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What's Theodore Hamm reading?

Author Theodore Hamm’s newest book is “Frederick Douglass in Brooklyn,” a collection of some of the slave-turned-abolitionist’s speeches.

Courtesy of Theodore Hamm

Author Theodore Hamm’s newest book is “Frederick Douglass in Brooklyn,” a collection of some of the slave-turned-abolitionist’s speeches.

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Theodore Hamm

In light of Wednesday's start of Black History Month, we caught up with Hamm, the chairman of journalism and new media studies at St. Joseph's College in New York City. His newest book is Frederick Douglass in Brooklyn, a collection of some of the slave-turned-abolitionist's speeches. Hamm decided to begin the project after perusing the archives of the Brooklyn Daily Eagle, a 19th century publication whose best-known editor was Walt Whitman. "My poking around led me to speeches made by Frederick Douglass in Brooklyn,'' he said. "Douglass and well-known figures at the time intersected at notable places in Brooklyn. People have a sense he was here, but they don't know what he said. It never really shows up in most accounts, and I felt it was an interesting part of Brooklyn's history, and the connection it has with leading local abolitionists.''

What's on your nightstand?

I've got Confronting Black Jacobins by Gerald Horne. It's about the Haitian Revolution, the slave revolt and how it affected what happened here in the U.S. I'm currently reading This Vast Southern Empire: Slaveholders at the Helm of American Foreign Policy by Matthew Karp.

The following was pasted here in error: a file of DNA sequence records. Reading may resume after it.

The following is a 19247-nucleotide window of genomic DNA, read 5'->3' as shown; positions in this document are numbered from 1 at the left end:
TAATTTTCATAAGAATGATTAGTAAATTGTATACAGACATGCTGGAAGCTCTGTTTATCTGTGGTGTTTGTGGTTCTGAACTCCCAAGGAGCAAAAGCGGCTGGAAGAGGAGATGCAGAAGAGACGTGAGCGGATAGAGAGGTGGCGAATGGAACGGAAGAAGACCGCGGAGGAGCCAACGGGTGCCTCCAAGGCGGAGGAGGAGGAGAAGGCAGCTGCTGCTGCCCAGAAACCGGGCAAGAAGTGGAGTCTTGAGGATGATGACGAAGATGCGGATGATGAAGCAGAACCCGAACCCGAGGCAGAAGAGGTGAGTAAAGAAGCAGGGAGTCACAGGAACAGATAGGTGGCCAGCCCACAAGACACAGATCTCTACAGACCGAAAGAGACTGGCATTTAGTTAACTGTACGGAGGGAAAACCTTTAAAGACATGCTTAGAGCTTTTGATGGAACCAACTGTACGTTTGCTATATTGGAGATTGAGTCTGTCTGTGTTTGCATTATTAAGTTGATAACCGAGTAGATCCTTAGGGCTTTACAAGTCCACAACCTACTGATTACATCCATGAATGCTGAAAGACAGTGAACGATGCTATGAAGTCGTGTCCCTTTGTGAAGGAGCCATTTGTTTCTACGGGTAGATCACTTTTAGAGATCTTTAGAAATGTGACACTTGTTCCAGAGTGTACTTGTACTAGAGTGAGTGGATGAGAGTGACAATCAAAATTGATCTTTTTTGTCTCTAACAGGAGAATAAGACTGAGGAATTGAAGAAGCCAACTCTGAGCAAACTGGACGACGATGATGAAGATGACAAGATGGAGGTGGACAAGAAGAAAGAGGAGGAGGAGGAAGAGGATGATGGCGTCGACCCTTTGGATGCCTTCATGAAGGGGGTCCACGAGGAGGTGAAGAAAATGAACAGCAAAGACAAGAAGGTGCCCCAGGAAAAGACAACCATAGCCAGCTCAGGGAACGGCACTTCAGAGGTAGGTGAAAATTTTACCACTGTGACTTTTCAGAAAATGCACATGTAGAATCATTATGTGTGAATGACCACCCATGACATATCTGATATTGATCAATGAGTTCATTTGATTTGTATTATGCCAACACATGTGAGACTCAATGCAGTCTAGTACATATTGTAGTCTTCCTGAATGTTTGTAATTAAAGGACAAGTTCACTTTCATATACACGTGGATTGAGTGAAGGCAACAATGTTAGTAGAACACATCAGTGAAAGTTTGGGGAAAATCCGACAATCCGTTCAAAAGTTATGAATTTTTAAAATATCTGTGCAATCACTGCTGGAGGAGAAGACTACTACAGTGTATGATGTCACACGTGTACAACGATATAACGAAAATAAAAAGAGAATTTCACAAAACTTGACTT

What do you think so far?

It's good. Historians typically portray them as aristocrats who weren't modern in their approach to economics and politics, but they were trying to build an empire with slavery as a central component. I also have one other book, The Cause of All Nations by Don H. Doyle. It comes from another perspective. If England and France gave support to the Confederacy, the outcome of the war would have been different.

What books would you encourage American citizens to read when it comes to race relations?

I always have an affinity for autobiographies like Narrative of the Life of Frederick Douglass, an American Slave. There's also The Autobiography of Malcolm X. It is a classic. There's also Barack Obama's memoirs, The Audacity of Hope and Dreams from My Father. I think Obama's memoirs give us insight into a far more literary president than the current one.

Contact Piper Castillo at [email protected] Follow @Florida_PBJC.

What's Theodore Hamm reading? 01/26/17 [Last modified: Thursday, January 26, 2017 5:57pm]
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